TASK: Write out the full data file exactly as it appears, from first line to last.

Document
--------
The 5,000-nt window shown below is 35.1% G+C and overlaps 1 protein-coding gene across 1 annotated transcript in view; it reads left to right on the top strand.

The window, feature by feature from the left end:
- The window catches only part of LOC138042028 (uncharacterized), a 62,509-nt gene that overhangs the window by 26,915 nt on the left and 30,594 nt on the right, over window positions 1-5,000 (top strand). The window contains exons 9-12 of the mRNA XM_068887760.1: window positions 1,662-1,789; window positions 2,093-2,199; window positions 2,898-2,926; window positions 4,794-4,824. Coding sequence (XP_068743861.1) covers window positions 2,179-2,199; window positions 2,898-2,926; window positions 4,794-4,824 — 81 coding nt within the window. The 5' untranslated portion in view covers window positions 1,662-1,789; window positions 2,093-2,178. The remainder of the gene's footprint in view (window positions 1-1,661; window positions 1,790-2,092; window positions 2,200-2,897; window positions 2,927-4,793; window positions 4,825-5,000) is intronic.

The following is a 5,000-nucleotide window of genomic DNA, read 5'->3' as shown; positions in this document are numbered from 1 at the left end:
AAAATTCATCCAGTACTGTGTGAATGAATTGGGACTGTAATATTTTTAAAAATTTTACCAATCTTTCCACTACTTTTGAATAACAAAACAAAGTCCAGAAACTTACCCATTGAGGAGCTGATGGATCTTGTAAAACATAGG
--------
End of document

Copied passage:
The 5,000-nt window shown below is 35.1% G+C and overlaps 1 protein-coding gene across 1 annotated transcript in view; it reads left to right on the top strand.

The window, feature by feature from the left end:
- The window catches only part of LOC138042028 (uncharacterized), a 62,509-nt gene that overhangs the window by 26,915 nt on the left and 30,594 nt on the right, over window positions 1-5,000 (top strand). The window contains exons 9-12 of the mRNA XM_068887760.1: window positions 1,662-1,789; window positions 2,093-2,199; window positions 2,898-2,926; window positions 4,794-4,824. Coding sequence (XP_068743861.1) covers window positions 2,179-2,199; window positions 2,898-2,926; window positions 4,794-4,824 — 81 coding nt within the window. The 5' untranslated portion in view covers window positions 1,662-1,789; window positions 2,093-2,178. The remainder of the gene's footprint in view (window positions 1-1,661; window positions 1,790-2,092; window positions 2,200-2,897; window positions 2,927-4,793; window positions 4,825-5,000) is intronic.

The following is a 5,000-nucleotide window of genomic DNA, read 5'->3' as shown; positions in this document are numbered from 1 at the left end:
AAAATTCATCCAGTACTGTGTGAATGAATTGGGACTGTAATATTTTTAAAAATTTTACCAATCTTTCCACTACTTTTGAATAACAAAACAAAGTCCAGAAACTTACCCATTGAGGAGCTGATGGATCTTGTAAAACATAGG